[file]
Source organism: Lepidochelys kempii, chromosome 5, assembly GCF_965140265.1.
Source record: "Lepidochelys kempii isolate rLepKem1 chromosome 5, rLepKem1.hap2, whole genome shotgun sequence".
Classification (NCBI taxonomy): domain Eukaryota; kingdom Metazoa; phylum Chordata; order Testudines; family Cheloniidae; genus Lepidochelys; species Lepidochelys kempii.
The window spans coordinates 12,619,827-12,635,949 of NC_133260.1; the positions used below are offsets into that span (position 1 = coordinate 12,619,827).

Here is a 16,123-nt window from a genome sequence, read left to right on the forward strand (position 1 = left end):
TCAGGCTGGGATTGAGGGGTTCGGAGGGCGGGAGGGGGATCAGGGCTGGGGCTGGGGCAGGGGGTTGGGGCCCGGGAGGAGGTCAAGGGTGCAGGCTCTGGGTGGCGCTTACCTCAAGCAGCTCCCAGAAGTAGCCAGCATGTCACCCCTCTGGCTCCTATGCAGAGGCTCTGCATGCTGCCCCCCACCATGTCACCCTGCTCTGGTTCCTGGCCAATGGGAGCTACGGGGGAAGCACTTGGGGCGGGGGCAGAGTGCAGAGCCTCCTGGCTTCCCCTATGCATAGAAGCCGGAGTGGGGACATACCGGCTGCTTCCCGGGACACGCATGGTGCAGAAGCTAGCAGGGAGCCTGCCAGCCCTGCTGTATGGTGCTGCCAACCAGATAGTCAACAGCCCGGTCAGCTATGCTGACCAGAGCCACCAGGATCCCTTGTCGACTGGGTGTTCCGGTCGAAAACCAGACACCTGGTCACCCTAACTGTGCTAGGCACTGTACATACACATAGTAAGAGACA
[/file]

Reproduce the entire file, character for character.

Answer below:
Source organism: Lepidochelys kempii, chromosome 5, assembly GCF_965140265.1.
Source record: "Lepidochelys kempii isolate rLepKem1 chromosome 5, rLepKem1.hap2, whole genome shotgun sequence".
Classification (NCBI taxonomy): domain Eukaryota; kingdom Metazoa; phylum Chordata; order Testudines; family Cheloniidae; genus Lepidochelys; species Lepidochelys kempii.
The window spans coordinates 12,619,827-12,635,949 of NC_133260.1; the positions used below are offsets into that span (position 1 = coordinate 12,619,827).

Here is a 16,123-nt window from a genome sequence, read left to right on the forward strand (position 1 = left end):
TCAGGCTGGGATTGAGGGGTTCGGAGGGCGGGAGGGGGATCAGGGCTGGGGCTGGGGCAGGGGGTTGGGGCCCGGGAGGAGGTCAAGGGTGCAGGCTCTGGGTGGCGCTTACCTCAAGCAGCTCCCAGAAGTAGCCAGCATGTCACCCCTCTGGCTCCTATGCAGAGGCTCTGCATGCTGCCCCCCACCATGTCACCCTGCTCTGGTTCCTGGCCAATGGGAGCTACGGGGGAAGCACTTGGGGCGGGGGCAGAGTGCAGAGCCTCCTGGCTTCCCCTATGCATAGAAGCCGGAGTGGGGACATACCGGCTGCTTCCCGGGACACGCATGGTGCAGAAGCTAGCAGGGAGCCTGCCAGCCCTGCTGTATGGTGCTGCCAACCAGATAGTCAACAGCCCGGTCAGCTATGCTGACCAGAGCCACCAGGATCCCTTGTCGACTGGGTGTTCCGGTCGAAAACCAGACACCTGGTCACCCTAACTGTGCTAGGCACTGTACATACACATAGTAAGAGACA